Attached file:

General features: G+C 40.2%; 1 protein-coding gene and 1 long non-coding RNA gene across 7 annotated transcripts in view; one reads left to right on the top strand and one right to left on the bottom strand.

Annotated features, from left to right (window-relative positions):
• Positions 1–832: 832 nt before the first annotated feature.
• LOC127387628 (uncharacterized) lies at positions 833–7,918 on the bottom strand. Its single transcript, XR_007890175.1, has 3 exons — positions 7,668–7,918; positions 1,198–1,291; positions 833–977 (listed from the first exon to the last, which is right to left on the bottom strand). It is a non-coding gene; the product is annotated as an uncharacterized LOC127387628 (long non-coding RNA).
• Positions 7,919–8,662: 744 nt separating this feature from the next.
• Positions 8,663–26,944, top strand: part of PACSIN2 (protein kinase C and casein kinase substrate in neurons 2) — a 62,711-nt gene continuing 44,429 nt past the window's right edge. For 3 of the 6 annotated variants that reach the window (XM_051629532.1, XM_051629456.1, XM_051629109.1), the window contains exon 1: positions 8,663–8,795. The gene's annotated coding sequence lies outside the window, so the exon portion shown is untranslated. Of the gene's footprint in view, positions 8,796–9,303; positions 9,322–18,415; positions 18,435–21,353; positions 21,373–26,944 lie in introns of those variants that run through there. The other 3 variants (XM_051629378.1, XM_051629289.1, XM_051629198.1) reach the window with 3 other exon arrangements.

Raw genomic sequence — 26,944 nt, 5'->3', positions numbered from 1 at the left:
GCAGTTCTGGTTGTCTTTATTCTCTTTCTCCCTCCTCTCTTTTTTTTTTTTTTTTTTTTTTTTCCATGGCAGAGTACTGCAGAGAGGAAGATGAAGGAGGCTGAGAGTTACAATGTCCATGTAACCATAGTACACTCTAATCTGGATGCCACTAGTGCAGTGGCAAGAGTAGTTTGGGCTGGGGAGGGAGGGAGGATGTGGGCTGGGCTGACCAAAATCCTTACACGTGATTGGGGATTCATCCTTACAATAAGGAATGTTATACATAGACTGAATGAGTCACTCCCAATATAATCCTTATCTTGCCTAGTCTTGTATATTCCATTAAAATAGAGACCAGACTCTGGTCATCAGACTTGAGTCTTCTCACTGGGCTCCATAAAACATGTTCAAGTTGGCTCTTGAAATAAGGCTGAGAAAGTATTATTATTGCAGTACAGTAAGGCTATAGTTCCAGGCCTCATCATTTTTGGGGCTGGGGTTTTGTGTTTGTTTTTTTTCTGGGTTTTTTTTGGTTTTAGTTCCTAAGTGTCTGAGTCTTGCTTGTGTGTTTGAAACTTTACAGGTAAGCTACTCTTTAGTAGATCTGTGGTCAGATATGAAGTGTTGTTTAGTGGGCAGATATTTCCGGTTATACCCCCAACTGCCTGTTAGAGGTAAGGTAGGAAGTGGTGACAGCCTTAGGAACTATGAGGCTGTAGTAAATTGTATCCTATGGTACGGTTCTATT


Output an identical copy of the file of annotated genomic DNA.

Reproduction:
General features: G+C 40.2%; 1 protein-coding gene and 1 long non-coding RNA gene across 7 annotated transcripts in view; one reads left to right on the top strand and one right to left on the bottom strand.

Annotated features, from left to right (window-relative positions):
• Positions 1–832: 832 nt before the first annotated feature.
• LOC127387628 (uncharacterized) lies at positions 833–7,918 on the bottom strand. Its single transcript, XR_007890175.1, has 3 exons — positions 7,668–7,918; positions 1,198–1,291; positions 833–977 (listed from the first exon to the last, which is right to left on the bottom strand). It is a non-coding gene; the product is annotated as an uncharacterized LOC127387628 (long non-coding RNA).
• Positions 7,919–8,662: 744 nt separating this feature from the next.
• Positions 8,663–26,944, top strand: part of PACSIN2 (protein kinase C and casein kinase substrate in neurons 2) — a 62,711-nt gene continuing 44,429 nt past the window's right edge. For 3 of the 6 annotated variants that reach the window (XM_051629532.1, XM_051629456.1, XM_051629109.1), the window contains exon 1: positions 8,663–8,795. The gene's annotated coding sequence lies outside the window, so the exon portion shown is untranslated. Of the gene's footprint in view, positions 8,796–9,303; positions 9,322–18,415; positions 18,435–21,353; positions 21,373–26,944 lie in introns of those variants that run through there. The other 3 variants (XM_051629378.1, XM_051629289.1, XM_051629198.1) reach the window with 3 other exon arrangements.

Raw genomic sequence — 26,944 nt, 5'->3', positions numbered from 1 at the left:
GCAGTTCTGGTTGTCTTTATTCTCTTTCTCCCTCCTCTCTTTTTTTTTTTTTTTTTTTTTTTTCCATGGCAGAGTACTGCAGAGAGGAAGATGAAGGAGGCTGAGAGTTACAATGTCCATGTAACCATAGTACACTCTAATCTGGATGCCACTAGTGCAGTGGCAAGAGTAGTTTGGGCTGGGGAGGGAGGGAGGATGTGGGCTGGGCTGACCAAAATCCTTACACGTGATTGGGGATTCATCCTTACAATAAGGAATGTTATACATAGACTGAATGAGTCACTCCCAATATAATCCTTATCTTGCCTAGTCTTGTATATTCCATTAAAATAGAGACCAGACTCTGGTCATCAGACTTGAGTCTTCTCACTGGGCTCCATAAAACATGTTCAAGTTGGCTCTTGAAATAAGGCTGAGAAAGTATTATTATTGCAGTACAGTAAGGCTATAGTTCCAGGCCTCATCATTTTTGGGGCTGGGGTTTTGTGTTTGTTTTTTTTCTGGGTTTTTTTTGGTTTTAGTTCCTAAGTGTCTGAGTCTTGCTTGTGTGTTTGAAACTTTACAGGTAAGCTACTCTTTAGTAGATCTGTGGTCAGATATGAAGTGTTGTTTAGTGGGCAGATATTTCCGGTTATACCCCCAACTGCCTGTTAGAGGTAAGGTAGGAAGTGGTGACAGCCTTAGGAACTATGAGGCTGTAGTAAATTGTATCCTATGGTACGGTTCTATT